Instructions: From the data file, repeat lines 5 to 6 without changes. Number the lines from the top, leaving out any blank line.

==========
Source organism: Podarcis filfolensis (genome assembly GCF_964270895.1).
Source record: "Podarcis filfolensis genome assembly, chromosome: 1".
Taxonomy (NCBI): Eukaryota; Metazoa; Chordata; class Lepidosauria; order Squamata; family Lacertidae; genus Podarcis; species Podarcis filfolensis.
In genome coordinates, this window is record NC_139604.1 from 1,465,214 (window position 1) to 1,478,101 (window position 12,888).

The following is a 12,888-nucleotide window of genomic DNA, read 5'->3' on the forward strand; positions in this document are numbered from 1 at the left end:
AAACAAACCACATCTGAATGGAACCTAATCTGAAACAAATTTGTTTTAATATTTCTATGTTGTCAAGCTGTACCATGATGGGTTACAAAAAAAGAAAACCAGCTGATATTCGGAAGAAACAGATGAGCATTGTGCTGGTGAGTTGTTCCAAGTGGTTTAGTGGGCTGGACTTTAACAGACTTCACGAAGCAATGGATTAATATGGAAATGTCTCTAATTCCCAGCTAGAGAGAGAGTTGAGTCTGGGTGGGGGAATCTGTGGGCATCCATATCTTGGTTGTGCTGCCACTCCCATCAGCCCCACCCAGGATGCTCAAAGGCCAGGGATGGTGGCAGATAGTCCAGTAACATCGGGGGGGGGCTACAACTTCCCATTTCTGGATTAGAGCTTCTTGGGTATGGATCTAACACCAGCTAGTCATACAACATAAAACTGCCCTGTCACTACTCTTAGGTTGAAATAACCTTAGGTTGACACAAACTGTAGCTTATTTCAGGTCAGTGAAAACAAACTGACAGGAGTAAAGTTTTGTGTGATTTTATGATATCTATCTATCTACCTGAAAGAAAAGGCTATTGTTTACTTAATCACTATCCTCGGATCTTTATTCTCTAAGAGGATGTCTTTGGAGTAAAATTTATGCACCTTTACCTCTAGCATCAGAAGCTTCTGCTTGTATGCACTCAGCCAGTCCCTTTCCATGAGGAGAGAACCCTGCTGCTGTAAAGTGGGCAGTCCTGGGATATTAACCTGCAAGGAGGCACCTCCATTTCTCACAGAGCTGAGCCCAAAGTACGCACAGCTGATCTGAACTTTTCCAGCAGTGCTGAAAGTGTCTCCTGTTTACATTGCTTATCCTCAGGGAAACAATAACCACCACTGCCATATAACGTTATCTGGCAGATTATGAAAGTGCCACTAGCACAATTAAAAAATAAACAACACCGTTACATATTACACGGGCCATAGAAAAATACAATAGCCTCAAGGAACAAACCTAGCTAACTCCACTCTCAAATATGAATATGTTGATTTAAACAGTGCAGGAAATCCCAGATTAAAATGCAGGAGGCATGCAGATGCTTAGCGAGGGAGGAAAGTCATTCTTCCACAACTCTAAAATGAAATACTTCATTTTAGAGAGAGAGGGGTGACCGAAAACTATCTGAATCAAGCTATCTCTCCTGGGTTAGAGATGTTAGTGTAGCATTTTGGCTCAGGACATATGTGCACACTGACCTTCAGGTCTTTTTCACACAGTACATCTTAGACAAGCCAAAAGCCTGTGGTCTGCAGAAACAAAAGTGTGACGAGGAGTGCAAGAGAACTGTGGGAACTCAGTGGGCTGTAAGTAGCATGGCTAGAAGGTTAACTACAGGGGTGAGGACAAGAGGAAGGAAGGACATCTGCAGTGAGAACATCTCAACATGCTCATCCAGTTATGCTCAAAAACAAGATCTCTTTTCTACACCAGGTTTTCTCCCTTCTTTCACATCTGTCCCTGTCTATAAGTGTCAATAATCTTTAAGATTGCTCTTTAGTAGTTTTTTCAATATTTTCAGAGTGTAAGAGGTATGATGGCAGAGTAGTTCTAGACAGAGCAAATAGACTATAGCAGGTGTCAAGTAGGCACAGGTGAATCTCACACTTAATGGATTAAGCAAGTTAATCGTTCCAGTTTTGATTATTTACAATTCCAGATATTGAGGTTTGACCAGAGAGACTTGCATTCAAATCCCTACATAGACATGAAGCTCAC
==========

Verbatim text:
The following is a 12,888-nucleotide window of genomic DNA, read 5'->3' on the forward strand; positions in this document are numbered from 1 at the left end:
AAACAAACCACATCTGAATGGAACCTAATCTGAAACAAATTTGTTTTAATATTTCTATGTTGTCAAGCTGTACCATGATGGGTTACAAAAAAAGAAAACCAGCTGATATTCGGAAGAAACAGATGAGCATTGTGCTGGTGAGTTGTTCCAAGTGGTTTAGTGGGCTGGACTTTAACAGACTTCACGAAGCAATGGATTAATATGGAAATGTCTCTAATTCCCAGCTAGAGAGAGAGTTGAGTCTGGGTGGGGGAATCTGTGGGCATCCATATCTTGGTTGTGCTGCCACTCCCATCAGCCCCACCCAGGATGCTCAAAGGCCAGGGATGGTGGCAGATAGTCCAGTAACATCGGGGGGGGGCTACAACTTCCCATTTCTGGATTAGAGCTTCTTGGGTATGGATCTAACACCAGCTAGTCATACAACATAAAACTGCCCTGTCACTACTCTTAGGTTGAAATAACCTTAGGTTGACACAAACTGTAGCTTATTTCAGGTCAGTGAAAACAAACTGACAGGAGTAAAGTTTTGTGTGATTTTATGATATCTATCTATCTACCTGAAAGAAAAGGCTATTGTTTACTTAATCACTATCCTCGGATCTTTATTCTCTAAGAGGATGTCTTTGGAGTAAAATTTATGCACCTTTACCTCTAGCATCAGAAGCTTCTGCTTGTATGCACTCAGCCAGTCCCTTTCCATGAGGAGAGAACCCTGCTGCTGTAAAGTGGGCAGTCCTGGGATATTAACCTGCAAGGAGGCACCTCCATTTCTCACAGAGCTGAGCCCAAAGTACGCACAGCTGATCTGAACTTTTCCAGCAGTGCTGAAAGTGTCTCCTGTTTACATTGCTTATCCTCAGGGAAACAATAACCACCACTGCCATATAACGTTATCTGGCAGATTATGAAAGTGCCACTAGCACAATTAAAAAATAAACAACACCGTTACATATTACACGGGCCATAGAAAAATACAATAGCCTCAAGGAACAAACCTAGCTAACTCCACTCTCAAATATGAATATGTTGATTTAAACAGTGCAGGAAATCCCAGATTAAAATGCAGGAGGCATGCAGATGCTTAGCGAGGGAGGAAAGTCATTCTTCCACAACTCTAAAATGAAATACTTCATTTTAGAGAGAGAGGGGTGACCGAAAACTATCTGAATCAAGCTATCTCTCCTGGGTTAGAGATGTTAGTGTAGCATTTTGGCTCAGGACATATGTGCACACTGACCTTCAGGTCTTTTTCACACAGTACATCTTAGACAAGCCAAAAGCCTGTGGTCTGCAGAAACAAAAGTGTGACGAGGAGTGCAAGAGAACTGTGGGAACTCAGTGGGCTGTAAGTAGCATGGCTAGAAGGTTAACTACAGGGGTGAGGACAAGAGGAAGGAAGGACATCTGCAGTGAGAACATCTCAACATGCTCATCCAGTTATGCTCAAAAACAAGATCTCTTTTCTACACCAGGTTTTCTCCCTTCTTTCACATCTGTCCCTGTCTATAAGTGTCAATAATCTTTAAGATTGCTCTTTAGTAGTTTTTTCAATATTTTCAGAGTGTAAGAGGTATGATGGCAGAGTAGTTCTAGACAGAGCAAATAGACTATAGCAGGTGTCAAGTAGGCACAGGTGAATCTCACACTTAATGGATTAAGCAAGTTAATCGTTCCAGTTTTGATTATTTACAATTCCAGATATTGAGGTTTGACCAGAGAGACTTGCATTCAAATCCCTACATAGACATGAAGCTCAC